State lawmakers must loosen regulations

An editorial from the Parkersburg News and Sentinel 

PARKERSBURG, W.Va. — West Virginians who cannot shake the suspicion that the recovery reportedly being experienced in the rest of the country has left them behind have more good reason to be concerned. A report in the 2017 West Virginia Manufacturers Register concludes that, in fact, things are getting a little worse in the Mountain State.

From August 2015 to August 2016, West Virginia lost 3,243 industrial jobs — more than in any year since the recession. It will surprise no one that job loss was greatest in the coal industry — 1,861, or 21 percent of jobs, lost in 12 months. What may surprise some is the war on coal and affordable electricity finally managing to knock coal out of its spot as the Mountain State’s top industrial employer. That title now rests with the chemical manufacturing industry.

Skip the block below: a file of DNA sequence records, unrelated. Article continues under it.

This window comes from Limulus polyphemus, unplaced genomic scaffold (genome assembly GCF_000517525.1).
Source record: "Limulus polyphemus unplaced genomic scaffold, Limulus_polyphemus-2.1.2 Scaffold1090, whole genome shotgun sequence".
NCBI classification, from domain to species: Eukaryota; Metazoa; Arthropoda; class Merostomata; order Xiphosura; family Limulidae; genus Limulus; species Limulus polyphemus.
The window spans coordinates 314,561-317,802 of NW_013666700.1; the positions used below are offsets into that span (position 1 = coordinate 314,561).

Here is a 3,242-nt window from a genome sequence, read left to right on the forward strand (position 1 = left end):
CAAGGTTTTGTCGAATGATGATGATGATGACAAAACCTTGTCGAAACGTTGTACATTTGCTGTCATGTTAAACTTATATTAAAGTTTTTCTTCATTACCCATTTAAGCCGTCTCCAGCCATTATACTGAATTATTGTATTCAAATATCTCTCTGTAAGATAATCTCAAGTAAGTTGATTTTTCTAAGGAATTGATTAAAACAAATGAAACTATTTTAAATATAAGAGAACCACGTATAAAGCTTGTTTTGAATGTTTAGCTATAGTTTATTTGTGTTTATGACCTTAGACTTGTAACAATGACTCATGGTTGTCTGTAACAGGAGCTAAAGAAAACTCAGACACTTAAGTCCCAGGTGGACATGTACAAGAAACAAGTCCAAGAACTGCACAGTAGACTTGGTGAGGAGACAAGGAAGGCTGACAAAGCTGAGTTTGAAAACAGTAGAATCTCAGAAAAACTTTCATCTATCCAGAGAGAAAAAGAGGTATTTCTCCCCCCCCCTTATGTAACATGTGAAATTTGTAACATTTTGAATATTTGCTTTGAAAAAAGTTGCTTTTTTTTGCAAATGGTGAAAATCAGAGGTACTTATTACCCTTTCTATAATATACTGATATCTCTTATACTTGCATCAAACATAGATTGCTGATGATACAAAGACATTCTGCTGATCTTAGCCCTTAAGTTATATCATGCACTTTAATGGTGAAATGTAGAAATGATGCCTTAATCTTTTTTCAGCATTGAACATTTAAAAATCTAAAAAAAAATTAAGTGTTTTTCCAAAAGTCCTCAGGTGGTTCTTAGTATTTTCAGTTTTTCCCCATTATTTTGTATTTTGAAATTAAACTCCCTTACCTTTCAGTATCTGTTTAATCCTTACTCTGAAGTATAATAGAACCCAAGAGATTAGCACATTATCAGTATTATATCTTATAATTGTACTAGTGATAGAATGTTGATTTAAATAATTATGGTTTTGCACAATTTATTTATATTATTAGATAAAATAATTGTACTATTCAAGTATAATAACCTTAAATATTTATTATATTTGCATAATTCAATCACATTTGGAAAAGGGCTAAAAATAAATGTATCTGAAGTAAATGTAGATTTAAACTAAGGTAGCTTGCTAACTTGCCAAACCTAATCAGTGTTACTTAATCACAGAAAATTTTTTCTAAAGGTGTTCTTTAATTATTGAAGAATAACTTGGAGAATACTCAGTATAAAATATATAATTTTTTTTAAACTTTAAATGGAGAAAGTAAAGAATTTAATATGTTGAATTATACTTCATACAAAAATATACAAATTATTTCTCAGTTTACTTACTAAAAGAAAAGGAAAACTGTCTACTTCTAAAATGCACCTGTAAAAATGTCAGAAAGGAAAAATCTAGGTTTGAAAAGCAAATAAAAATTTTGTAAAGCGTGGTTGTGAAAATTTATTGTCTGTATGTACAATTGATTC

But coal is not even second, anymore. Industrial machinery takes that spot, despite having lost 7 percent of its jobs last year. Coal now ranks third.

Policymakers are at least partially to blame for the state’s hampered ability to make up for those losses, as the president of Manufacturers’ News, which published the report, cited “tight regulations” as one of the factors making it difficult “for other sectors to offset those losses.”

It is truly a case of West Virginia’s industrial workers being kicked while they are down.

But the lesson is an important one: while lawmakers and government officials fight against federal assaults on our industrial employment base, they must get out of the way of the employers who could make a big difference to our economy’s transition, if we would only let them.

See more from the Parkersburg News and Sentinel. 

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